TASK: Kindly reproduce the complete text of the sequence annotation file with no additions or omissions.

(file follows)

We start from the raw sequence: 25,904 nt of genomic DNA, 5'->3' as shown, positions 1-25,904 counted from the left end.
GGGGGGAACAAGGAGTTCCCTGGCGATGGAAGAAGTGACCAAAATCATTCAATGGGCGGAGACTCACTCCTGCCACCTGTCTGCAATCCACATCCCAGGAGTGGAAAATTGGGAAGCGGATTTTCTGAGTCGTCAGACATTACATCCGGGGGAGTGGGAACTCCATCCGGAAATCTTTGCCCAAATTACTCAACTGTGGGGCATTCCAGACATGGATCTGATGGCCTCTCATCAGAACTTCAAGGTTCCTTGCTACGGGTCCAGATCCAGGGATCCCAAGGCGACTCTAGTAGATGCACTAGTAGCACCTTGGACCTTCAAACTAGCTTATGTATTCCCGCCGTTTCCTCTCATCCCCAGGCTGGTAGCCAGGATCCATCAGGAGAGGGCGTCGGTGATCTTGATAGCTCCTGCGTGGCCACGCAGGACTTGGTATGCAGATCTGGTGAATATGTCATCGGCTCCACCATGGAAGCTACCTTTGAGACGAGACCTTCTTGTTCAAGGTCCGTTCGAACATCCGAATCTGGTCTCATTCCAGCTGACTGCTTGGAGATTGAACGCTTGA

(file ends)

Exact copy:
We start from the raw sequence: 25,904 nt of genomic DNA, 5'->3' as shown, positions 1-25,904 counted from the left end.
GGGGGGAACAAGGAGTTCCCTGGCGATGGAAGAAGTGACCAAAATCATTCAATGGGCGGAGACTCACTCCTGCCACCTGTCTGCAATCCACATCCCAGGAGTGGAAAATTGGGAAGCGGATTTTCTGAGTCGTCAGACATTACATCCGGGGGAGTGGGAACTCCATCCGGAAATCTTTGCCCAAATTACTCAACTGTGGGGCATTCCAGACATGGATCTGATGGCCTCTCATCAGAACTTCAAGGTTCCTTGCTACGGGTCCAGATCCAGGGATCCCAAGGCGACTCTAGTAGATGCACTAGTAGCACCTTGGACCTTCAAACTAGCTTATGTATTCCCGCCGTTTCCTCTCATCCCCAGGCTGGTAGCCAGGATCCATCAGGAGAGGGCGTCGGTGATCTTGATAGCTCCTGCGTGGCCACGCAGGACTTGGTATGCAGATCTGGTGAATATGTCATCGGCTCCACCATGGAAGCTACCTTTGAGACGAGACCTTCTTGTTCAAGGTCCGTTCGAACATCCGAATCTGGTCTCATTCCAGCTGACTGCTTGGAGATTGAACGCTTGA